Margie was momentarily diverted. "I know Annie Gagliardi -- how long did you two...?"

"Just the length of the conference planning, if that" said Myra. "A brief blip in a good friendship."

"Well...I think Imani wants the blips to blossom. I sometimes wish...Don't you ever repeat this, but if I could wave a wand and have Francies not sleep with her, I would" said Margie, her voice low and intense. "But, you know, me and Frances were friends for two years before our spark happened, best friends the last year, and we have that bedrock. Passion is the layer above it. And...we want each other's good more than we want to possess each other. If you can relate to that."

"Totally, Margie. You can build a lifetime on it, I believe."

Margie squeezed Myra's arm. "Listen, in September Frances reaches her one-year mark at Simpatico and we want to take a vacation, for at least four days. We're thinking about going to the coast in Mexico where Aunt Allie and Edwina had such a good time. But I don't feel okay about leaving Narnia in a kennel, not right now. And we'd rather not add on three hours each way to our travel time by driving up here to leave her with you. Could you maybe coordinate your Portland book research to happen while we're gone and come house-sit for us?"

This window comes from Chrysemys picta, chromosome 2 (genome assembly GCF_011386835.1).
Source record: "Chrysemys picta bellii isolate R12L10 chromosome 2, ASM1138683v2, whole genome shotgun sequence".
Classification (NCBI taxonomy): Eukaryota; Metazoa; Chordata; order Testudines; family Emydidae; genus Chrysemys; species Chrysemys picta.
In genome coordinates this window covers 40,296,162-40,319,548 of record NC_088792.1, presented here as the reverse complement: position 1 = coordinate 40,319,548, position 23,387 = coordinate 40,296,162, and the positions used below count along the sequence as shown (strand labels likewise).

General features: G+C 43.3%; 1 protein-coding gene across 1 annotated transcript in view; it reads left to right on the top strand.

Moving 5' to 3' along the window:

"I'd love to" said Myra. "I'll have to talk with Ginny, but I bet she'll come along. We can move your little dining table into the living room and set her easel up by those sliding doors at the back. Do you have dates yet?" It would mean completely re-doing the itinerary she and Ginny had already arranged, which was irrelevant, she thought.